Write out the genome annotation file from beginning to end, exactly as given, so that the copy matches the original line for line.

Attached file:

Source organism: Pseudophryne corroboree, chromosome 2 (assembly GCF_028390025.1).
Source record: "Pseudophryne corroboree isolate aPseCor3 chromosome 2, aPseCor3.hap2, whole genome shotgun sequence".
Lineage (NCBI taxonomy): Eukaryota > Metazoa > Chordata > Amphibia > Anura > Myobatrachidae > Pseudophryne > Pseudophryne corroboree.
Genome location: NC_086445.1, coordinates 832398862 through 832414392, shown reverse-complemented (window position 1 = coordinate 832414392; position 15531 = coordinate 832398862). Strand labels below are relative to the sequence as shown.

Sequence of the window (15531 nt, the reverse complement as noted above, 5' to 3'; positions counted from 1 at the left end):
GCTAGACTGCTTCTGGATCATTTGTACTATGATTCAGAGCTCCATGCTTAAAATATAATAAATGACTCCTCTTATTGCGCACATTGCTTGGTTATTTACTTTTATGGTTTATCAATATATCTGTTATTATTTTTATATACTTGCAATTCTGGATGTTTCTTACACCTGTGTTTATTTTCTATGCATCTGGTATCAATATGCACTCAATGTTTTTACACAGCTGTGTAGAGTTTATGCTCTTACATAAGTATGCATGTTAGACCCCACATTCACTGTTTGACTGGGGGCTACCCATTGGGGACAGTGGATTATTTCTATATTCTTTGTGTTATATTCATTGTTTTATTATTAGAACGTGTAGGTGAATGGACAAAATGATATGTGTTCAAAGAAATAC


Source organism: Pseudophryne corroboree, chromosome 2 (assembly GCF_028390025.1).
Source record: "Pseudophryne corroboree isolate aPseCor3 chromosome 2, aPseCor3.hap2, whole genome shotgun sequence".
Lineage (NCBI taxonomy): Eukaryota > Metazoa > Chordata > Amphibia > Anura > Myobatrachidae > Pseudophryne > Pseudophryne corroboree.
Genome location: NC_086445.1, coordinates 832398862 through 832414392, shown reverse-complemented (window position 1 = coordinate 832414392; position 15531 = coordinate 832398862). Strand labels below are relative to the sequence as shown.

Sequence of the window (15531 nt, the reverse complement as noted above, 5' to 3'; positions counted from 1 at the left end):
GCTAGACTGCTTCTGGATCATTTGTACTATGATTCAGAGCTCCATGCTTAAAATATAATAAATGACTCCTCTTATTGCGCACATTGCTTGGTTATTTACTTTTATGGTTTATCAATATATCTGTTATTATTTTTATATACTTGCAATTCTGGATGTTTCTTACACCTGTGTTTATTTTCTATGCATCTGGTATCAATATGCACTCAATGTTTTTACACAGCTGTGTAGAGTTTATGCTCTTACATAAGTATGCATGTTAGACCCCACATTCACTGTTTGACTGGGGGCTACCCATTGGGGACAGTGGATTATTTCTATATTCTTTGTGTTATATTCATTGTTTTATTATTAGAACGTGTAGGTGAATGGACAAAATGATATGTGTTCAAAGAAATAC